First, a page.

She never taught a single class… But she got her tattoo. You see, at the yoga studio where she trained, it had become a bit of a tradition. Each successful class went to a tattoo artist the day they finished the course. Unfortunately, the tattoo artist the yoga teacher trainees used was unable to do Suzanne’s tattoo the same day she finished, so she went in on May 31.
When she got home and the redness/soreness cleared, she noticed it had a few “mistakes”. If you look at the picture above (in this post), it represents what hers was supposed to look like. This artist actually forgot a circle and didn’t complete the circle in the middle of the path to enlightenment. Suzanne planned to go back to see him to have it “fixed”.
The next day, on June 1st, I got my second tattoo. The first one I got was two Chinese symbols representing the words “Father” and “Husband”. When I came home with it in 2004, Suzanne joked, “That was dumb… I mean, you will always be a father, but you might not always be a husband!” She was wrong…
But the tattoo I got on June 1, 2018 was just as symbolic as the Chinese words were to me. My second tattoo was of the Sanskrit mantra “Saht-Chit-Ananda”, which means “truth, consciousness and bliss”. To me, they are the words that encapsulate the meaning of life.
A week later, on June 7th, Suzanne and I went to the San Diego Zoo Safari Park for a member’s evening event to celebrate the grand opening of their new Australia Walkabout enclosure (filled with wallabies, kangaroos and numerous other Aussie animals). While we were there, Suzi began complaining about how she was struggling to catch her breath. She had been suffering what she thought was muscle fatigue and shoulder pain for a few weeks as the yoga training came to its end.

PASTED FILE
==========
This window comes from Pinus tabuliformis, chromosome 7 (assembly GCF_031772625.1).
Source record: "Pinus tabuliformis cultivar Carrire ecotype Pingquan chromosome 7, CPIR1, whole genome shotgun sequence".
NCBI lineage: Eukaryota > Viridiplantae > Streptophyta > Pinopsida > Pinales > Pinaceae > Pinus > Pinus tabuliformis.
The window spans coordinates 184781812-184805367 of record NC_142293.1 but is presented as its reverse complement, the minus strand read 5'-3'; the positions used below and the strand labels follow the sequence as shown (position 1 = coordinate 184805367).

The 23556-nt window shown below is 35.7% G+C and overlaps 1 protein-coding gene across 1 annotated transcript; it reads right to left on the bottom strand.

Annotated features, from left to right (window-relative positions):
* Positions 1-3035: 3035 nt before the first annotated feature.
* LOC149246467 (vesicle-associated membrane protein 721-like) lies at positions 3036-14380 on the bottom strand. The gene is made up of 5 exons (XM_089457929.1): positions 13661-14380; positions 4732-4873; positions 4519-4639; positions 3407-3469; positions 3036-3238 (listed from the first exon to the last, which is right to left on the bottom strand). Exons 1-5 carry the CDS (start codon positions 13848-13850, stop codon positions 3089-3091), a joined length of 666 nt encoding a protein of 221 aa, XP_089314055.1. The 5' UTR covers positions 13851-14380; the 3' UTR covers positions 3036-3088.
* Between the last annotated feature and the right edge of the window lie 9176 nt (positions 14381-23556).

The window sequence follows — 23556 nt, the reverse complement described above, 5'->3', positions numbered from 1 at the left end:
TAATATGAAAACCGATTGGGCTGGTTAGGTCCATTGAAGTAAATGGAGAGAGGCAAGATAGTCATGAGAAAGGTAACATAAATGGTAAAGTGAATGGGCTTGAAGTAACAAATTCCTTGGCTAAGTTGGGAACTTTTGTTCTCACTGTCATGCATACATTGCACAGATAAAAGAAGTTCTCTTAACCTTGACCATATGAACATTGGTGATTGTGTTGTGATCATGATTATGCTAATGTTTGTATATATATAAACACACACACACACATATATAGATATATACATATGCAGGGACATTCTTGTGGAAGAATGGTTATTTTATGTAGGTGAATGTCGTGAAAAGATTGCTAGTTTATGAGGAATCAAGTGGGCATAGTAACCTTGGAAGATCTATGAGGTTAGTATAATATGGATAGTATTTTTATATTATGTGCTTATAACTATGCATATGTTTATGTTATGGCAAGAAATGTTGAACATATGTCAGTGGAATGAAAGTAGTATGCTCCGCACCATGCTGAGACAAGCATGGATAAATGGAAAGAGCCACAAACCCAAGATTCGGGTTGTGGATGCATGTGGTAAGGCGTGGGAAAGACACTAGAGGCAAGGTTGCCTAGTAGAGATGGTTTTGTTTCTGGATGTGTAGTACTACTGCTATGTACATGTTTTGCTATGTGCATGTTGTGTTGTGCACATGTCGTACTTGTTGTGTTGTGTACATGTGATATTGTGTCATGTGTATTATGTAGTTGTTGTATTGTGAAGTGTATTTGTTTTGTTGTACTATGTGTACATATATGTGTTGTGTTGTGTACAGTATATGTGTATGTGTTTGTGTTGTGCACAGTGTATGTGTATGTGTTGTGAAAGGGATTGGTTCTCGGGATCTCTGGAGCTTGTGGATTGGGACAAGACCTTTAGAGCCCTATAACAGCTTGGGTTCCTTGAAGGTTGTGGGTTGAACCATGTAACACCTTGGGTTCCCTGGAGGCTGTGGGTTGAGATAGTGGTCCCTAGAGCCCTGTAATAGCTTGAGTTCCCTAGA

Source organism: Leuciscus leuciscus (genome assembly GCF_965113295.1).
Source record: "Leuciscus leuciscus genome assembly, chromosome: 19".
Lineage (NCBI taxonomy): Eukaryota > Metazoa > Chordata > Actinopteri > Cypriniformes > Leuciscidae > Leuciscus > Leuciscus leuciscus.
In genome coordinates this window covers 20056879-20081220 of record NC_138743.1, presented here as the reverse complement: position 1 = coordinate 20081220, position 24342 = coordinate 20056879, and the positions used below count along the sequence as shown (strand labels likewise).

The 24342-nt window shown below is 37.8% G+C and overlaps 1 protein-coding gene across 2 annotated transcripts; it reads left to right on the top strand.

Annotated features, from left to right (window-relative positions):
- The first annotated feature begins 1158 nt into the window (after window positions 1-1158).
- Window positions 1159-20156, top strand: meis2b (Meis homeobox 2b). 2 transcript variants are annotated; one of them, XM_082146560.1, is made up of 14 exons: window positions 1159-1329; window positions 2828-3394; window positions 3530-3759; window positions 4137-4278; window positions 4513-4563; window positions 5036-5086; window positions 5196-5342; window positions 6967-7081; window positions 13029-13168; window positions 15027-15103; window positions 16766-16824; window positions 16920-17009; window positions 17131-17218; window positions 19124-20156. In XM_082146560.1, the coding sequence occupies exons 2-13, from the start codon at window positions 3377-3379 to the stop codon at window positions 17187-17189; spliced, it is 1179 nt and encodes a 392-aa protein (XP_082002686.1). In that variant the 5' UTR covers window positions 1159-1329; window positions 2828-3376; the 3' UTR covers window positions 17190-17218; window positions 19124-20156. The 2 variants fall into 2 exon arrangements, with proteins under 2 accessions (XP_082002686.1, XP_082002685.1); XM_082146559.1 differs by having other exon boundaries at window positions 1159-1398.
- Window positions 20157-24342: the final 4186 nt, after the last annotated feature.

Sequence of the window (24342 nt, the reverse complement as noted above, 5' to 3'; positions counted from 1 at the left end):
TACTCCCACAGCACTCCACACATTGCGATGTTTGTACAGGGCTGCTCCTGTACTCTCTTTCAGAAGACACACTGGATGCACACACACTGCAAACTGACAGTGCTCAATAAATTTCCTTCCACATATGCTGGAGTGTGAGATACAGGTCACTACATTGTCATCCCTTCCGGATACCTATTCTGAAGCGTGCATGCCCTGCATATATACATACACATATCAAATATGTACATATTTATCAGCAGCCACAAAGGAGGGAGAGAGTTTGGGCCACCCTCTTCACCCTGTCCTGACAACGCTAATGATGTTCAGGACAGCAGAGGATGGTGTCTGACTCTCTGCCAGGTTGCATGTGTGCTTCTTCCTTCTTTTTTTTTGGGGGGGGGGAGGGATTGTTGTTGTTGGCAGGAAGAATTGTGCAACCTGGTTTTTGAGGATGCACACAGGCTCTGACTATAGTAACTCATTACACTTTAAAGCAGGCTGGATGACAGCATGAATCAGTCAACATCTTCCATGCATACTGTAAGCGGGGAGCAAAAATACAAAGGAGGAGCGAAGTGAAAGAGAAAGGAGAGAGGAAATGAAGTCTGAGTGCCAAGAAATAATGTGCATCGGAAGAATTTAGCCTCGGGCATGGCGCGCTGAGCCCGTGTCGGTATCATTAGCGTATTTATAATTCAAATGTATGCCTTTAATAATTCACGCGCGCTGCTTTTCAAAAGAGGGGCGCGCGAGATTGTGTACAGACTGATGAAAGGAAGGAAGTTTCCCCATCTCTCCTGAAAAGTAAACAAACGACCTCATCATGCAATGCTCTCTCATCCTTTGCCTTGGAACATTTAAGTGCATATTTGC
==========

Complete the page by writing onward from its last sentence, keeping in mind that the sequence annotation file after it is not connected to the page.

As we made our way to the new exhibition, she was really struggling. Yes, it was warm, and she was a wilting English Rose… But still. At one stage, an old lady with a walker went past us and I knew something was wrong.
The next day, June 8th, I went in to work instead of working from home on a Friday like I would normally have done, because my boss (who was based in the UK) had told my only other colleague and I that we “needed to be seen” in the office by our new Chief Marketing Officer (who had recently started with the company). Around 1:30PM, Suzanne called me on her way to the ER. She had been to urgent care and the doctor there had ordered a chest X-Ray. Her left lung was completely occluded with fluid. I met her there around 2:30PM.